Consolidation wave reshapes US oil and gas sector

Company News

by Glenn Dyer


Dealmaking in the US oil and gas sector has soared to nearly $200 billion over the past year as major producers race to acquire rivals and expand their scale, reshaping the national energy landscape.

With the prime drilling acreage quickly being claimed, companies are now broadening their horizons, seeking acquisitions beyond the most coveted oilfields to ensure their ability to produce hydrocarbons in the future.

“We are in the midst of a consolidation wave, and I don’t think it is over yet,” said Jon Hughes, CEO of Petrie Partners, a boutique investment banking firm that advised on Pioneer Natural Resources’ $60 billion sale to ExxonMobil. “We’ve gone from about 65 to 41 publicly traded oil and gas companies in the US in less than five years.”

Since last July, major players like Exxon, Chevron, and Occidental Petroleum have announced deals worth $194 billion across the US shale patch, according to Rystad Energy. This figure is nearly triple that of the previous 12 months. The latest deal saw ConocoPhillips announce a $22.5 billion acquisition of Marathon Oil.

At least another $62 billion in assets are currently on the market, Rystad reports. Companies such as Permian Resources, Matador Resources, Chord Energy, and Civitas Resources are targets for larger players, according to Michael Alfaro of Gallo Partners, a hedge fund focused on industrials and energy. Private companies like Double Eagle and Mewbourne Oil are also seen as attractive prospects.

EOG, based in Houston and valued at $70 billion, along with Oklahoma-based Devon Energy, valued at $30 billion, are the largest publicly listed US companies yet to make a move in the recent consolidation wave. Analysts suggest Devon risks becoming a target if it doesn’t expand, having lost out to Conoco in a bid for Marathon.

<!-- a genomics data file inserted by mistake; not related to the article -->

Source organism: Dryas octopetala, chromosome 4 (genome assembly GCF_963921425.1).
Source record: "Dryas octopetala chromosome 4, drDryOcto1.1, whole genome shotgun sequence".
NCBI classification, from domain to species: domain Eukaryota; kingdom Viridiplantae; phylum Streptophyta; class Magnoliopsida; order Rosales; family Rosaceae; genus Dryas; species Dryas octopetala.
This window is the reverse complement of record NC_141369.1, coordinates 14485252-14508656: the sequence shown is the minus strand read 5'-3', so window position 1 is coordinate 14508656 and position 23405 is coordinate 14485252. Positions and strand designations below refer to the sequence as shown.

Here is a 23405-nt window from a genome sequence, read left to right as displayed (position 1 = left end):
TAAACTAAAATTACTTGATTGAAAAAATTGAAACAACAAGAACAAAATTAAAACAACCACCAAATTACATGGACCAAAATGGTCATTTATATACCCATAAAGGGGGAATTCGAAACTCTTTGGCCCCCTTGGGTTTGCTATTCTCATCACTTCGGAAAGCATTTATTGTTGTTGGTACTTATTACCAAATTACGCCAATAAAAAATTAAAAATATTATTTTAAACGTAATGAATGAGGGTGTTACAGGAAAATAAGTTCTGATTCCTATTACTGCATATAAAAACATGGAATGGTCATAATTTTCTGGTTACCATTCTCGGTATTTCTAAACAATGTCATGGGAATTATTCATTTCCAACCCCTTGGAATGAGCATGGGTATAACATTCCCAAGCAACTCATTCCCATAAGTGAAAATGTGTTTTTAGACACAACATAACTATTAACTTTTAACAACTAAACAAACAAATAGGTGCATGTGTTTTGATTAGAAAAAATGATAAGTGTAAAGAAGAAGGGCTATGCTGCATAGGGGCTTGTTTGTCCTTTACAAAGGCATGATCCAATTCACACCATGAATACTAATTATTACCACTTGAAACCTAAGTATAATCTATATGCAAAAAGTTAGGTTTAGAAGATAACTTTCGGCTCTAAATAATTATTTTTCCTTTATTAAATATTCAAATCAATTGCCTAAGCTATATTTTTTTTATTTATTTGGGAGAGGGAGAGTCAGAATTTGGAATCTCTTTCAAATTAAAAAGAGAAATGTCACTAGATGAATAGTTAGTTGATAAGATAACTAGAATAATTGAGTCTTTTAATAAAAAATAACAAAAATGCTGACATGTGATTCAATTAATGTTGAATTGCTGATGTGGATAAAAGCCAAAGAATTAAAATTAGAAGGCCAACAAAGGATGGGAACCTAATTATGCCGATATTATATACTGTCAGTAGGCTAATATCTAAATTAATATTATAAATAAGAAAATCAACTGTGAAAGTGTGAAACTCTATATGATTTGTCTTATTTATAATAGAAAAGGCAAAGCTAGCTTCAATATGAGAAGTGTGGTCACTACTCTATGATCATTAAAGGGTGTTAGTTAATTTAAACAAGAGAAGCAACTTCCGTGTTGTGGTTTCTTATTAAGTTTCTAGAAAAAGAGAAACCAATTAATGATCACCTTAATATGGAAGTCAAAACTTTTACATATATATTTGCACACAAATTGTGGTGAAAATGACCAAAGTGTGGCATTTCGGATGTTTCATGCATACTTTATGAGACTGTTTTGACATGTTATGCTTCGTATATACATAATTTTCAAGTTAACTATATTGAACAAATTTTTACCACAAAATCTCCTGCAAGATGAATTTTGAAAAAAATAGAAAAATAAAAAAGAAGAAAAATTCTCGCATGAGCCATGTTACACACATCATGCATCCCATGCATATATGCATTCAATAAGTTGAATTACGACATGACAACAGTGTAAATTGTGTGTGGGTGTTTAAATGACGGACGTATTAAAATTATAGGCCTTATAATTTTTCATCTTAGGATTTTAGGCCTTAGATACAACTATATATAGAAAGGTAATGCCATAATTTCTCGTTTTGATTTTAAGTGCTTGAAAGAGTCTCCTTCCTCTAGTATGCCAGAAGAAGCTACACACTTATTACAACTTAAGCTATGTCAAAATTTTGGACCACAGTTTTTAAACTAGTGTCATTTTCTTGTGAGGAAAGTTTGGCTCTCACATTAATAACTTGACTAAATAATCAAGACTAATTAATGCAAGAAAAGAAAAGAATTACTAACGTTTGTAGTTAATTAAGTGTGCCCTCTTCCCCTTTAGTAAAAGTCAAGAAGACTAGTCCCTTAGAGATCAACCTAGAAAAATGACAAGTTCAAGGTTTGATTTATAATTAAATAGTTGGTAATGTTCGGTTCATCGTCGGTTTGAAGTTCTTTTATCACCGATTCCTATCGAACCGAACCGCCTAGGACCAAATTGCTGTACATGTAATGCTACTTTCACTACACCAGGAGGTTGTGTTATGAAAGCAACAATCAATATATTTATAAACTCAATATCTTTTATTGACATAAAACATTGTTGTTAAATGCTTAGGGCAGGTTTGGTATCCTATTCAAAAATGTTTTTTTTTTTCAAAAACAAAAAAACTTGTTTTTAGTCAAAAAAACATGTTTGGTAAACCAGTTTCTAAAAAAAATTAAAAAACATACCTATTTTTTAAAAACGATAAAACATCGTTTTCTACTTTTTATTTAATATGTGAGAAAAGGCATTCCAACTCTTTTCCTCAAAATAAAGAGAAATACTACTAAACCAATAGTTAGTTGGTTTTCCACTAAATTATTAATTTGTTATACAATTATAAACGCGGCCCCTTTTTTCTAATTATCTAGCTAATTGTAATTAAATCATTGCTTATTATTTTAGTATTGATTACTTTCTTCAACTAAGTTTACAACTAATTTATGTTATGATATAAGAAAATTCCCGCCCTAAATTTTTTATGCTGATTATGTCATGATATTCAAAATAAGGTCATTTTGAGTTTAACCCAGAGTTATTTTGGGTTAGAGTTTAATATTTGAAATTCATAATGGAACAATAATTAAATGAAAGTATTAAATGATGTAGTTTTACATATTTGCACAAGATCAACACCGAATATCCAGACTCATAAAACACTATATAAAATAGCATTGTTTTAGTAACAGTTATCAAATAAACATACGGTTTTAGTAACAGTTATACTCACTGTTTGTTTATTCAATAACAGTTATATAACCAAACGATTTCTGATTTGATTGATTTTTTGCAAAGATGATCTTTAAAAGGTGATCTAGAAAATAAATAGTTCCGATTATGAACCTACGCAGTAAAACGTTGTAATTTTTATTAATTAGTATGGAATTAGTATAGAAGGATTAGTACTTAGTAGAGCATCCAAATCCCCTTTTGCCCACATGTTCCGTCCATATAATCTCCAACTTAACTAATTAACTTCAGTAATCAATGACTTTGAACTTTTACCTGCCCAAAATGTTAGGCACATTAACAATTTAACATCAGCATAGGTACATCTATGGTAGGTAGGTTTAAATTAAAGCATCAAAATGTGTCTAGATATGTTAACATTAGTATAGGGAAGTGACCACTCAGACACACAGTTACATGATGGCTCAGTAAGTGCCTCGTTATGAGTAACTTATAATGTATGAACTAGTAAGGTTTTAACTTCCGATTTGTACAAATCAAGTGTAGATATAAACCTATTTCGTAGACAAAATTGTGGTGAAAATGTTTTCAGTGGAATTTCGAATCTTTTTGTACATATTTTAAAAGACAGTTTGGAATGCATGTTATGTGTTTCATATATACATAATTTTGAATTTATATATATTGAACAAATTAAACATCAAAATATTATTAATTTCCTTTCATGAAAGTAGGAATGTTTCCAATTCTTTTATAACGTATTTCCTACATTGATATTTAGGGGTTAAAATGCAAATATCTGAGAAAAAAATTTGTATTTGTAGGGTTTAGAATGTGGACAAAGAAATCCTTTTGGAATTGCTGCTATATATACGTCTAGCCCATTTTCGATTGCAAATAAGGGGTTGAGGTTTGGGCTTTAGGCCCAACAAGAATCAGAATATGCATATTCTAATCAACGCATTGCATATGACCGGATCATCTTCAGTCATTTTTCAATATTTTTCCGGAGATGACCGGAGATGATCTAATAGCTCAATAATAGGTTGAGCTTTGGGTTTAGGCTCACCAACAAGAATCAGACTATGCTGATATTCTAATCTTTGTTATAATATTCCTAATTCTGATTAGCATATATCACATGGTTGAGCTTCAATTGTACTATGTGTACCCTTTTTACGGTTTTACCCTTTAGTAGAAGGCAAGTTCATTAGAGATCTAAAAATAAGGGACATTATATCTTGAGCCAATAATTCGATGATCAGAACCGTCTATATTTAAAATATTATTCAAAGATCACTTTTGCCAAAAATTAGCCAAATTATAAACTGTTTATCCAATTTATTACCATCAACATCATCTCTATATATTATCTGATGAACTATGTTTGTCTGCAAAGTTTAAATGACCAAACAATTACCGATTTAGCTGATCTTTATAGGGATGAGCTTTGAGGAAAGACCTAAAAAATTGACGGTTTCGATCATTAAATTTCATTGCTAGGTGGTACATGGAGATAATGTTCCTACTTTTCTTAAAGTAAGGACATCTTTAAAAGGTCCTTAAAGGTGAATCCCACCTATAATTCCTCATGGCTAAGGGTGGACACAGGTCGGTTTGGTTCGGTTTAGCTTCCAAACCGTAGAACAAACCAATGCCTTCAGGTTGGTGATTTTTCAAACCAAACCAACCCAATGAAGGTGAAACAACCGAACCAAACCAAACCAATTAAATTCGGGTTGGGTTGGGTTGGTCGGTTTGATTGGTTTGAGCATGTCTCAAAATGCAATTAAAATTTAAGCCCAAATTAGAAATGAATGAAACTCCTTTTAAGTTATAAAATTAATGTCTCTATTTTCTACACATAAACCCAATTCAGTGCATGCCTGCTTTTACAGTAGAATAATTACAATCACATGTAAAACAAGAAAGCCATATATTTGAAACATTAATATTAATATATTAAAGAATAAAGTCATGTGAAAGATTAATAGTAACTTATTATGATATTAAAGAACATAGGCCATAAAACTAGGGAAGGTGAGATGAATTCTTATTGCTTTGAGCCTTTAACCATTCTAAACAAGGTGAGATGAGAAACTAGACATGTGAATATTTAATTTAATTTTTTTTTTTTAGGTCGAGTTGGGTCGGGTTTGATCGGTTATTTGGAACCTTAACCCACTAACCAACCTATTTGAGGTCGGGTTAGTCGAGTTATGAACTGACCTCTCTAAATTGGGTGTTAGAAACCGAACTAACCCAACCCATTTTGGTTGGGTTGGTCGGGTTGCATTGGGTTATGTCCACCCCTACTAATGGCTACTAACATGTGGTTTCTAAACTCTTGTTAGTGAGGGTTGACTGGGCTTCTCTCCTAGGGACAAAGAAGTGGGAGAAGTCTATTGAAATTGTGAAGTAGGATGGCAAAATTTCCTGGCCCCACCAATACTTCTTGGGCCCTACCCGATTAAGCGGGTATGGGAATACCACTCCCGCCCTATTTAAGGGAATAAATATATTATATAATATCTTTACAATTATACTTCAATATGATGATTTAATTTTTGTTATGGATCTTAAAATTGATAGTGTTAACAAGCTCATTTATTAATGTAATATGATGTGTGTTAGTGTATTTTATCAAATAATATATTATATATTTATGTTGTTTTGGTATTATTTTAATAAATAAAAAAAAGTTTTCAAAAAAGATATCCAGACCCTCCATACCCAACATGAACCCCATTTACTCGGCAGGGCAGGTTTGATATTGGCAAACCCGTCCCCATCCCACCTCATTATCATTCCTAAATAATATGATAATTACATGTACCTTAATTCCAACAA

The current phase of dealmaking marks a shift. With much of the prime acreage in the Permian Basin of Texas and New Mexico now owned by a few companies, new acquisitions are happening outside this prolific area. Rystad estimates that almost two-thirds of the Permian’s shale oil is controlled by just six companies.

Conoco’s acquisition of Marathon indicates a strategic shift, as Marathon’s assets include acreage in the Permian but also span less known basins like Texas’s Eagle Ford, North Dakota’s Bakken, and Oklahoma’s Scoop Stack. This move followed Conoco’s unsuccessful bid for Endeavor Energy Resources, which was acquired by Diamondback Energy.

“With limited remaining opportunities in the Permian, increased competition could have pushed ConocoPhillips to look for sizeable options elsewhere,” said Palash Ravi, senior analyst at Rystad.
“Consolidation in the US shale is most likely to shift outside of the Permian.”

The recent dealmaking surge began with Exxon’s $60 billion bid for Pioneer, Texas’s largest oil producer, in October. Chevron quickly followed with a $53 billion deal for Hess, sparking further acquisitions by major companies. Occidental Petroleum secured a $12 billion deal for CrownRock, beating out Diamondback, which later outbid Conoco with a $26 billion deal for Endeavor. Conoco’s $22 billion acquisition of Marathon came after a bidding war with Devon Energy.

Tensions between major companies have surfaced, with Exxon and Chevron clashing over Chevron’s acquisition of Hess. Exxon has filed an arbitration case, claiming it has the right of first refusal over Hess’s stake in a Guyana project, potentially jeopardizing Chevron’s deal.